I love fishing and eating fish. Unfortunately, with 7+ billion people, fishing at that scale has taken its toll. To accommodate the demand, massive gathering systems like nets need to be used. What's unacceptable is the bycatch that comes with these systems. It's not about pointing fingers, but we need to find better solutions. As a systems guy, I'm going to work towards helping focus on the solution instead of just complain.
What are your thoughts on bycatch?
Thanks @seashepherd @finalliance @zerowaste_oahu for helping protect our ocean.
Bycatch within the tuna industry takes a massive toll on non-target species. In a single tuna fishery off the coast of the U.S., @oceana reports that "the number of sea turtles that are injured and killed every year has likely exceeded the legally authorized number since 2004." Six out of seven sea turtle species are threatened with extinction. #TunaTuesday (📸: Hélène Petit, @wwf)
Home grown ethical, sustainable Fake-away! Gurnard fillets battered in home brewed Saison beer batter with home grown potato chips and potato cakes! Gurnard is super cheap, sustainable and frankly, tastes way better than the unknown takeaway fish. 3 serves of this cost only $8!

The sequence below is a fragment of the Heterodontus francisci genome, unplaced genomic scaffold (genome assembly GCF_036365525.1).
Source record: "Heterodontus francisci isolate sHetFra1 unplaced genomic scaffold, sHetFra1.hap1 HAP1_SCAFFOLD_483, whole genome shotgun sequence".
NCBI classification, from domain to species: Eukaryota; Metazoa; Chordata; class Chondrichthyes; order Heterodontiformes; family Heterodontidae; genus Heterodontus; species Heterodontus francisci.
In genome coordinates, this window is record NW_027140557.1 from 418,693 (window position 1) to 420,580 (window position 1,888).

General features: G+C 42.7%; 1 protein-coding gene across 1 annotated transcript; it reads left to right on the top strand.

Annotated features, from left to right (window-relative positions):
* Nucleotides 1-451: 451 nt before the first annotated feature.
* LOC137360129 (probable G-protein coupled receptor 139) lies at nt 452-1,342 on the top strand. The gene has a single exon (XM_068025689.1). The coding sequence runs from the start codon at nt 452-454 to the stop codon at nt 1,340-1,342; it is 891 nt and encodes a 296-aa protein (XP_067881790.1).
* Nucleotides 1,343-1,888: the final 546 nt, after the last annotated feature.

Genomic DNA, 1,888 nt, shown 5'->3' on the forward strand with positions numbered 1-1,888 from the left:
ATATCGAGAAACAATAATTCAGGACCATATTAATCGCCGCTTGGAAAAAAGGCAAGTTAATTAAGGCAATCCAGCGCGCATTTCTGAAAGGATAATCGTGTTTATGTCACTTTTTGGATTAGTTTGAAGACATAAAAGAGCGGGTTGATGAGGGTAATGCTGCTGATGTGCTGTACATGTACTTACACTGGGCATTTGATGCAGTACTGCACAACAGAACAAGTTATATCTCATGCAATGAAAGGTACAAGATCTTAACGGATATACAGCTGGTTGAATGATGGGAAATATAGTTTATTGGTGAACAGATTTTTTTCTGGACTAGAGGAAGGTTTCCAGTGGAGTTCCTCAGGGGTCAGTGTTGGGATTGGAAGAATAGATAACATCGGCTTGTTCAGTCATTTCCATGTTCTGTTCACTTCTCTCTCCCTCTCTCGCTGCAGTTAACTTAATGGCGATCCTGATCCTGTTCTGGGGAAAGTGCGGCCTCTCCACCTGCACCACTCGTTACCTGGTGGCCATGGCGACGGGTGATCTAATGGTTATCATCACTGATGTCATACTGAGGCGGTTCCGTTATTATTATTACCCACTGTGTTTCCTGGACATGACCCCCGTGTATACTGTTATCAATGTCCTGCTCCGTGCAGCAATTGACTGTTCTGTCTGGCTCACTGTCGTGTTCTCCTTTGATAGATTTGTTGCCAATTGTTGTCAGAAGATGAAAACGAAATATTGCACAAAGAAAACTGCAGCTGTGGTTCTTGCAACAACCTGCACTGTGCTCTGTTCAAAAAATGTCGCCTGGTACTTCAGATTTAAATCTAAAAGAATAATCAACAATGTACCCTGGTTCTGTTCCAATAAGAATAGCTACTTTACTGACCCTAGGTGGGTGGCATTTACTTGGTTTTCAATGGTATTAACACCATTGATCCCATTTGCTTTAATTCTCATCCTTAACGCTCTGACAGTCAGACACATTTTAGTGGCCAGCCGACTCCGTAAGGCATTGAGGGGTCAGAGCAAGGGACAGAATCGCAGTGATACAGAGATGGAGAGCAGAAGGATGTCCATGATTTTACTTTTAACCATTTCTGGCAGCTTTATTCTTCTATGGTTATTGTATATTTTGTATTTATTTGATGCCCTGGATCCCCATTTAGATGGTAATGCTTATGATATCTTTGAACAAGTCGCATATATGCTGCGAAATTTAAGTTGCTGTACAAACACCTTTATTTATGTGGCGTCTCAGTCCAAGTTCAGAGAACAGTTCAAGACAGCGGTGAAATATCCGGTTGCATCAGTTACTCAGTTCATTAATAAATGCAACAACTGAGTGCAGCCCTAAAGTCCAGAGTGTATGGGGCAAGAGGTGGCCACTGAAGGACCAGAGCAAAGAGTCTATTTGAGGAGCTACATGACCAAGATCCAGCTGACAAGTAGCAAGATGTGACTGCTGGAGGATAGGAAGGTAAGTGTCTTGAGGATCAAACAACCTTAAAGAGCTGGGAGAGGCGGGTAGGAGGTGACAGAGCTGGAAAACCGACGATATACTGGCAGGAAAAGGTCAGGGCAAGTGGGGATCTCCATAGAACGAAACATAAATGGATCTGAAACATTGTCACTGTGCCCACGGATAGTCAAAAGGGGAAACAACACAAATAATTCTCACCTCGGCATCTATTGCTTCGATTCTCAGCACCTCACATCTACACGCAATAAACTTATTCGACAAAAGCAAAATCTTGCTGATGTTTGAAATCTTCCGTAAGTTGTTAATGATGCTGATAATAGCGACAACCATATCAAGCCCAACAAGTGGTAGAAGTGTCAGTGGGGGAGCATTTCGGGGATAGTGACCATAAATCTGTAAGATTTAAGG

Looks like a behind the scenes shot from Jurassic Park, no? Our leatherback sea turtle researcher getting some eggs in a row. These critically endangered species (evolved over 110 million years ago) face dangers not only from poaching and climate change but from being by-catch from fisheries in the East Pacific. Click the link in our bio to find out more and how your donations directly help in the process of saving these magnificent beings.
We have extremely sad news to share. 💔
Unfortunately our Phoenix has passed away. 😢
The vet informed us what they had found during her post mortem... this thick fishing hook embedded in her oesophagus 💔
Not only was she the poor victim to ghost net entanglement but also victim to turtle by-catch 🐢😭
We are so sorry Phoenix that us humans have caused this to happen to you and can only be thankful that you were found when you were so you could pass in peace, pain free and being loved by all the staff here at Atoll Marine Centre, staff at @oliveridleyproject and the staff that found you from @prodiversmaldives
Rest in peace and sleep tight beautiful 💖🐢💙